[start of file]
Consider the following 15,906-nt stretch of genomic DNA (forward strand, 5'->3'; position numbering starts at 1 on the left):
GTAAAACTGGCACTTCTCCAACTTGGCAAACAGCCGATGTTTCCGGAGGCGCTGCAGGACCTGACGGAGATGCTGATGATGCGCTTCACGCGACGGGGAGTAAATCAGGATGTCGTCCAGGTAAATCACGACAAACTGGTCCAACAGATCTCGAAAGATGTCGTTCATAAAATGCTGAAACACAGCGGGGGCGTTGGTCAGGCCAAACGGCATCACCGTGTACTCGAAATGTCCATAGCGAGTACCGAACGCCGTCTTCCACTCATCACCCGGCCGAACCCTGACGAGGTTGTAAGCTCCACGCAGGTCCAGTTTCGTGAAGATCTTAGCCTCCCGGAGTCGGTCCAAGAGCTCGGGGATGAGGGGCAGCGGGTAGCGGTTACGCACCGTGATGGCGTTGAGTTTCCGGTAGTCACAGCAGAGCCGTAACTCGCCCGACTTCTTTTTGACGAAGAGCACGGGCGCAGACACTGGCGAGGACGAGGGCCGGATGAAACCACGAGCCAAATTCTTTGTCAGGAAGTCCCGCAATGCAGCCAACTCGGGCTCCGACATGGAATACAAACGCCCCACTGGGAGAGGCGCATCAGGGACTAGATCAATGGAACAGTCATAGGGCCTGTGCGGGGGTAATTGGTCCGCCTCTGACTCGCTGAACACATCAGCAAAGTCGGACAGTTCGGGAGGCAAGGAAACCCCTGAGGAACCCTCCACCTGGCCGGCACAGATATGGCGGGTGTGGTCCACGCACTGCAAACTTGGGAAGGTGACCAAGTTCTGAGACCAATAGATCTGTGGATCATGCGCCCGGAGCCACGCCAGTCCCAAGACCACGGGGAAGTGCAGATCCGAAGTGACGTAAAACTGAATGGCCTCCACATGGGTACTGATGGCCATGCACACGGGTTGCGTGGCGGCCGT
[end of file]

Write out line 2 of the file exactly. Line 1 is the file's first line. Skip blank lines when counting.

GTAAAACTGGCACTTCTCCAACTTGGCAAACAGCCGATGTTTCCGGAGGCGCTGCAGGACCTGACGGAGATGCTGATGATGCGCTTCACGCGACGGGGAGTAAATCAGGATGTCGTCCAGGTAAATCACGACAAACTGGTCCAACAGATCTCGAAAGATGTCGTTCATAAAATGCTGAAACACAGCGGGGGCGTTGGTCAGGCCAAACGGCATCACCGTGTACTCGAAATGTCCATAGCGAGTACCGAACGCCGTCTTCCACTCATCACCCGGCCGAACCCTGACGAGGTTGTAAGCTCCACGCAGGTCCAGTTTCGTGAAGATCTTAGCCTCCCGGAGTCGGTCCAAGAGCTCGGGGATGAGGGGCAGCGGGTAGCGGTTACGCACCGTGATGGCGTTGAGTTTCCGGTAGTCACAGCAGAGCCGTAACTCGCCCGACTTCTTTTTGACGAAGAGCACGGGCGCAGACACTGGCGAGGACGAGGGCCGGATGAAACCACGAGCCAAATTCTTTGTCAGGAAGTCCCGCAATGCAGCCAACTCGGGCTCCGACATGGAATACAAACGCCCCACTGGGAGAGGCGCATCAGGGACTAGATCAATGGAACAGTCATAGGGCCTGTGCGGGGGTAATTGGTCCGCCTCTGACTCGCTGAACACATCAGCAAAGTCGGACAGTTCGGGAGGCAAGGAAACCCCTGAGGAACCCTCCACCTGGCCGGCACAGATATGGCGGGTGTGGTCCACGCACTGCAAACTTGGGAAGGTGACCAAGTTCTGAGACCAATAGATCTGTGGATCATGCGCCCGGAGCCACGCCAGTCCCAAGACCACGGGGAAGTGCAGATCCGAAGTGACGTAAAACTGAATGGCCTCCACATGGGTACTGATGGCCATGCACACGGGTTGCGTGGCGGCCGT